Scottish universities are turning away an unacceptable number of homegrown architecture students because of government caps limiting the number of places on offer, the head of the Mac has warned
Christopher Platt, head of the Mackintosh School of Architecture at the Glasgow School of Art, said the university was spurning ‘too many’ Scottish students, even though they had the required grades.
While students from England and Wales have to pay tuition fees of up to £9,000 when studying in Scotland, fees for homegrown talent are funded by the Student Awards Agency for Scotland. However, these ‘free’ places are limited.
Platt said he was already lobbying the Scottish government over the issue. ‘The number of funded places is capped by the Scottish government,’ he said. ‘We turn away too many Scottish students. It’s not satisfactory. It’s a situation we are looking to change.’
The latest data from Scotland’s Higher Education Statistics Agency shows that the number of homegrown architecture students at Scottish universities dropped from 1,205 in 2012-13 to 1,120 in 2013-14 – a fall of 7 per cent. The proportion of domestic students studying architecture at all Scottish universities dropped from 58.5 per cent to 55.8 per cent over the same period.
At the Mac, the number of Scottish students studying for their Part 1 has dropped from 330 in 2009 to 207 in 2015. Over the same period, Part 2 numbers fell from 126 to 69. In contrast, the number of undergraduate students from the rest of the UK and overseas has ballooned from 75 to 102 and its postgraduate intake of non-Scottish students has risen from 40 to 58.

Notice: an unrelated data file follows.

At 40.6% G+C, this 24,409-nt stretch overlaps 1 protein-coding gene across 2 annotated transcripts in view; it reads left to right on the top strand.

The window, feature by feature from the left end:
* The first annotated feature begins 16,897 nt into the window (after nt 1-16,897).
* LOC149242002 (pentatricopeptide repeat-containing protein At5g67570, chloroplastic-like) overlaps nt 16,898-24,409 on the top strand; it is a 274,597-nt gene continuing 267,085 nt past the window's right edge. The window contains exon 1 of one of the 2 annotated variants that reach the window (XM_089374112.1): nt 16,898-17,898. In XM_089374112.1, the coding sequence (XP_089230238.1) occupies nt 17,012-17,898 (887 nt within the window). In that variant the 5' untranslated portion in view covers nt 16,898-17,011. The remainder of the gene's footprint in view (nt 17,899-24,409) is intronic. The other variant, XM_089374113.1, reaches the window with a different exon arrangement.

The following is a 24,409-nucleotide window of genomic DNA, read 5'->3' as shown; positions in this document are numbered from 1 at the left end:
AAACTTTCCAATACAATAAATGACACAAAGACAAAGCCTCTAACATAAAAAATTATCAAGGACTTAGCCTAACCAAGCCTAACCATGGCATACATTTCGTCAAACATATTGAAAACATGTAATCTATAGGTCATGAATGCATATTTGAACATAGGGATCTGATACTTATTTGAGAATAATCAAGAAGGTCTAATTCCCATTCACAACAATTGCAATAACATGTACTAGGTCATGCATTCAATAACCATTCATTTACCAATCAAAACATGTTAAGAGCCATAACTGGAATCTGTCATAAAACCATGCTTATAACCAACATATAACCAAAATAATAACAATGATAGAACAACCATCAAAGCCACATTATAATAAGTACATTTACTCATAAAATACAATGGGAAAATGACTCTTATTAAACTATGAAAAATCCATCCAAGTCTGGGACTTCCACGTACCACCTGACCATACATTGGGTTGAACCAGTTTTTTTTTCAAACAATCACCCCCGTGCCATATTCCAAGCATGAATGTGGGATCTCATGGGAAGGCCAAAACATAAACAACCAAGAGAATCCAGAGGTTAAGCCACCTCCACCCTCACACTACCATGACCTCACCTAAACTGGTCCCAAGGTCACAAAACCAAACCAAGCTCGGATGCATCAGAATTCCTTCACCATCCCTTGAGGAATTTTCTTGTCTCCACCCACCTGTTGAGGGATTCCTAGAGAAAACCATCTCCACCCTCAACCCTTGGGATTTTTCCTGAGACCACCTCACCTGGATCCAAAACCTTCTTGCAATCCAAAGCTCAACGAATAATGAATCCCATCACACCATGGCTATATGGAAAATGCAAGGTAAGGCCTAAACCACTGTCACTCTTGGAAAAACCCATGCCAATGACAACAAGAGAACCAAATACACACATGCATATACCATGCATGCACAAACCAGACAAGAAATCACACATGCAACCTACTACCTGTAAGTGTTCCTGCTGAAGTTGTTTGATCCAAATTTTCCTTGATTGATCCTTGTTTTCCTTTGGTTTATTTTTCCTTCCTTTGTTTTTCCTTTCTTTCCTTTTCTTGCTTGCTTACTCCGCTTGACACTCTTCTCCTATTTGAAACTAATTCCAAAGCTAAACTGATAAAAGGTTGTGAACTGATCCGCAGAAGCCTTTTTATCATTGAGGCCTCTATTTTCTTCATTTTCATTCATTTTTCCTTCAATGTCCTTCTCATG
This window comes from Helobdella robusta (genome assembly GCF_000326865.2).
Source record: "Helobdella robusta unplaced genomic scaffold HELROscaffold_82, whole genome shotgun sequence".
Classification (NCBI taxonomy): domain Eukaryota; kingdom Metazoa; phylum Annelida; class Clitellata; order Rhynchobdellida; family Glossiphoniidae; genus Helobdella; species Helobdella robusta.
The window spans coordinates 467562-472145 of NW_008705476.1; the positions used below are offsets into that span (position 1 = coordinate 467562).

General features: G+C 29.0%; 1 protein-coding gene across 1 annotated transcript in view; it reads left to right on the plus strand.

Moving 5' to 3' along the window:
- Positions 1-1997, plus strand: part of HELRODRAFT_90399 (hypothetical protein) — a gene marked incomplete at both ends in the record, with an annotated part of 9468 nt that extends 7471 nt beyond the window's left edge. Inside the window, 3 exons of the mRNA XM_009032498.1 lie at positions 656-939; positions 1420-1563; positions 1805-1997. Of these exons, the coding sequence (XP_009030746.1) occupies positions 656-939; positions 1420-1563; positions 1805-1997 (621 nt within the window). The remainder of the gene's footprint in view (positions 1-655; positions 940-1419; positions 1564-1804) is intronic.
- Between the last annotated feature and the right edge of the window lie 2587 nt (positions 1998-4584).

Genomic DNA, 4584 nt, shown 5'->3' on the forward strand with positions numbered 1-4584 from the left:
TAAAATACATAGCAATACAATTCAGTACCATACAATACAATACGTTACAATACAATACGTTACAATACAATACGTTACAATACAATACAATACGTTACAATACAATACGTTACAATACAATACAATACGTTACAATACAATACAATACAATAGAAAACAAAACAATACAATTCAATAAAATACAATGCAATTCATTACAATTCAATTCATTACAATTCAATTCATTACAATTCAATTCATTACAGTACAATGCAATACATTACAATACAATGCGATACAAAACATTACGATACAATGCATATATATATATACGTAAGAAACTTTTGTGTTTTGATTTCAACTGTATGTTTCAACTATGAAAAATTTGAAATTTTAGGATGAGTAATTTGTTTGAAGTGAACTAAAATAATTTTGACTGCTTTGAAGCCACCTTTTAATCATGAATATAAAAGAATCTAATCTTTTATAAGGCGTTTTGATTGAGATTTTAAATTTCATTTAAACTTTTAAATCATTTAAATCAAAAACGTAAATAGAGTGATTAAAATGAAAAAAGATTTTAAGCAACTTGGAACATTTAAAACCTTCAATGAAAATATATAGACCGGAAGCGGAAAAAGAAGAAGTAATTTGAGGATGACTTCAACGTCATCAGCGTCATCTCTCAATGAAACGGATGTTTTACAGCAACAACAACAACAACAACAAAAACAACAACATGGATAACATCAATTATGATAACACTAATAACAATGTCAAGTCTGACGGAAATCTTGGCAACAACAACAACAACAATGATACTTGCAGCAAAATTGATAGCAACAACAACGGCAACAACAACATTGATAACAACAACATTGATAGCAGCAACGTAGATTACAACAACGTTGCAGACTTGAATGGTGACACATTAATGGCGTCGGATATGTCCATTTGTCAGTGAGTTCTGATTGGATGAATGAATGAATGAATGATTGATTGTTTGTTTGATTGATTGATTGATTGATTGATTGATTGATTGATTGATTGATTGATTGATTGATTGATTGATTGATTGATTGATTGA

The picture at the Mac is mirrored elsewhere. According to 2014 figures supplied by Edinburgh University, Scotland-domiciled students made up just 22 per cent of entrants, significantly lower than the overall figure of 55.8 per cent studying architecture across all Scottish universities.
A spokesperson for Edinburgh University said: ‘The Scottish Government places strict limits on the number of students we admit from Scotland and the EU. [But] our recruitment of fee-paying students has no bearing on the number of Scotland-domiciled students we admit.’
Stuart Falconer of Glasgow-based practice GRAS said: ‘Rather than being quota-based, applicants should be accepted on the basis of the quality of their portfolio and academic achievements. If this favours more international students, so be it, but at least it offers everyone a fair run.’